Backup Appliance or Backup Software?

Customers often have to choose whether a backup appliance is a good fit, or a standalone software solution. On the surface, this may seem to be an easy answer, but in reality, there are numerous factors that dictate which route is a better option. I will discuss some key differences between the two approach to try and help navigate the decision-making process.



Provides the flexibility of deploying on existing hardware, or preferred hardware platform

Removes the guess work of trying to correctly size a solution, hence minimizing the room for error

Well suited for small remote office locations that doesn’t have room for additional hardware

Implementation is generally a lot quicker as the hardware and software components are tightly integrated and can be configured together

Depending on the licensing model, it may be cost-effective to purchase the software only solution

Troubleshooting is easier as both the software and hardware layers produce cohesive logs

Sizing a software solution has greater room for error due to the flexibility of hardware selection

Expanding an appliance solution is greatly simplified through pre-packaged expansion shelves

Implementation takes longer as there are more components to configure separately - such as server, storage, and software

Appliances provide a robust setup instead of using old, worn out hardware that will cause issues down the line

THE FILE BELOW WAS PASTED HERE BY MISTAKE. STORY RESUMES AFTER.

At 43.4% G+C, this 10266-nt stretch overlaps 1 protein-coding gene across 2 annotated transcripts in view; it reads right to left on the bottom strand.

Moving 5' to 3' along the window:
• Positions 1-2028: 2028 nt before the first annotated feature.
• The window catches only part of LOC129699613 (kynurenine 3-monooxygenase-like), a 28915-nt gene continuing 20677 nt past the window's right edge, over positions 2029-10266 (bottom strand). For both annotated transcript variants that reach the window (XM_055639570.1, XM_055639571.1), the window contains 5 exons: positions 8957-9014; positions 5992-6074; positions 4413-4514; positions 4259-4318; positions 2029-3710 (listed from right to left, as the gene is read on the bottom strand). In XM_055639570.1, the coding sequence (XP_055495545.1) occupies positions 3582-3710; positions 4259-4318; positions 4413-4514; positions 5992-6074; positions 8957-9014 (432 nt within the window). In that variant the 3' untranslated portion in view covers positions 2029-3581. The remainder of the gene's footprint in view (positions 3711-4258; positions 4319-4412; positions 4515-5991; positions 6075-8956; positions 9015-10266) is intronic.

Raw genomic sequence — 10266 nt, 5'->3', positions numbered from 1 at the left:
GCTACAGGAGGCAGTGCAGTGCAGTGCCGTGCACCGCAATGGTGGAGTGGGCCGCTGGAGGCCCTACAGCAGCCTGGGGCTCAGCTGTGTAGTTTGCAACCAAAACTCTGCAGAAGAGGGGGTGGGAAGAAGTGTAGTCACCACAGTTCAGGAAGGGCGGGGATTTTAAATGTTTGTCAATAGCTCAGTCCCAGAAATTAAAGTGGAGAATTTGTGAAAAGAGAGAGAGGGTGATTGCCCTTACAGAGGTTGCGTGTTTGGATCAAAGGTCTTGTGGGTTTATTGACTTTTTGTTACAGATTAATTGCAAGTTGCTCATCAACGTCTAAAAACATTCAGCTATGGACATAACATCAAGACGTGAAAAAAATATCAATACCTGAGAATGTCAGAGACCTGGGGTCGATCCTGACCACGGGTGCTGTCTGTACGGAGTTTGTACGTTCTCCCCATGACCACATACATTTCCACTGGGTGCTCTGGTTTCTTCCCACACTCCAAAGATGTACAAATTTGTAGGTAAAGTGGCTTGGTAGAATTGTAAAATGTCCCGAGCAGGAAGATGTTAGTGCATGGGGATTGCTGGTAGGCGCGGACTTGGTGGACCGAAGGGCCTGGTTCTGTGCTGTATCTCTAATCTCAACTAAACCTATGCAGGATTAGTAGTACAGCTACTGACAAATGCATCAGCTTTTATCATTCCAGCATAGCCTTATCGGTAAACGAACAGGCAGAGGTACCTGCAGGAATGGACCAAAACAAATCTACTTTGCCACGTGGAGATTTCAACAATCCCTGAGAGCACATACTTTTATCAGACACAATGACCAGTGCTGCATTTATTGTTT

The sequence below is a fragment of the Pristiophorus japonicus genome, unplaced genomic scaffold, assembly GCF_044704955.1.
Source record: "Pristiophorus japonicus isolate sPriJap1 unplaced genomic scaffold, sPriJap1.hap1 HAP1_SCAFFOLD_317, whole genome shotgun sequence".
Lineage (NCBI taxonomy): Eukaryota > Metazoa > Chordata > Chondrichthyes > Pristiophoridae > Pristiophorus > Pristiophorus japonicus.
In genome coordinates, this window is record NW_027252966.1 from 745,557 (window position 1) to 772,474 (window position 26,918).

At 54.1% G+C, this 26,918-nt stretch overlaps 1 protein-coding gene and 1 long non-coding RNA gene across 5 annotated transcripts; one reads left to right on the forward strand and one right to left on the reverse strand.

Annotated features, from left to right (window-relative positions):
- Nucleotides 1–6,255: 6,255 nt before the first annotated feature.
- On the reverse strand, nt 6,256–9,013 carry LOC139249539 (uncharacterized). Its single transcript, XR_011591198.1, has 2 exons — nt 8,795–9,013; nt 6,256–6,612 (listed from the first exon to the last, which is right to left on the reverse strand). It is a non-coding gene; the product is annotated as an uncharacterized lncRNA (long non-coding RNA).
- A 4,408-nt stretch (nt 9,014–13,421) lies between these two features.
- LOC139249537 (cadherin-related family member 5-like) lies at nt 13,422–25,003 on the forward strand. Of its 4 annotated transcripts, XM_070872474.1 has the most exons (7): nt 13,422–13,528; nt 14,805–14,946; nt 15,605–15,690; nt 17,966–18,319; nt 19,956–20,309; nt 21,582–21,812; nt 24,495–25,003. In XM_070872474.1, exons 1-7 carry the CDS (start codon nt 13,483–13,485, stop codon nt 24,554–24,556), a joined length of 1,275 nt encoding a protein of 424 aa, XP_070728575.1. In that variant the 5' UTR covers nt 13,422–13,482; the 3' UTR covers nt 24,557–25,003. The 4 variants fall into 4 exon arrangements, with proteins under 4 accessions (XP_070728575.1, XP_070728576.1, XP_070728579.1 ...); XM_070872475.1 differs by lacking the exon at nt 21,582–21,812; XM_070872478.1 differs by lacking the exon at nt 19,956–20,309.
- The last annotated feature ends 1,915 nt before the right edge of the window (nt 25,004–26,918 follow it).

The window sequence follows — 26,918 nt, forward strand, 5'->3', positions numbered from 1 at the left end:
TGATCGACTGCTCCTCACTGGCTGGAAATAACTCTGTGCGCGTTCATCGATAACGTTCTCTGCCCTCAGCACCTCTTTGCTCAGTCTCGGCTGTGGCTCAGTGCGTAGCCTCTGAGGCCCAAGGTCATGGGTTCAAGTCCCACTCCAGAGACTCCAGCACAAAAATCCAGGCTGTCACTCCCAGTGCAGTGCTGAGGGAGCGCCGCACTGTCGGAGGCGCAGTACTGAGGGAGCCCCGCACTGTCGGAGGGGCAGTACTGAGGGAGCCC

Increased complexity to troubleshoot as the root cause may be within server, storage, networking, or the software layer

Provides flexible licensing models to reduce CAPEX

Expanding a software solution is time consuming and may cause failures or performance issues

Easier to track and manage maintenance and support renewal as a single component

Cumbersome to keep track of maintenance and support renewal of hardware and software separately

May not be suitable for remote office locations that do not have room for additional hardware

The good news is that customers don’t have to figure this out all by themselves! The Quest Data Protection team provides expert advice and guidance to help pin down the best solution that meets the requirements while saving money on a new solution.

Quest Backup and Recovery Portfolio offers flexible options around software only solution (Rapid Recovery) as well as backup appliances (DL1300, DL4300) that fit customers of all size – small, medium, or enterprise.

The DL Series appliances start at 2TB usable capacity, while the current maximum capacity is at 120TB usable. These appliances pack advance features such as:

  • First Time Boot Utility (FTBU): a tool that streamlines the appliance configuration (setup and deployment) through wizard-driven interface.


  • Rapid Appliance Self Recovery (RASR): automatically backup the appliance OS as well as the backup software configuration to protect against critical appliance level failures.


  • Virtual Machine Management: an UI to test standby servers that can be provisioned for Disaster Recovery purposes


  • Replication and Disaster Recovery: Options to configure one-to-many, many-to-one replication, as well as replication to public/private cloud for Disaster Recovery

 Here’s another blog discussing the ease of deploying the DL appliance.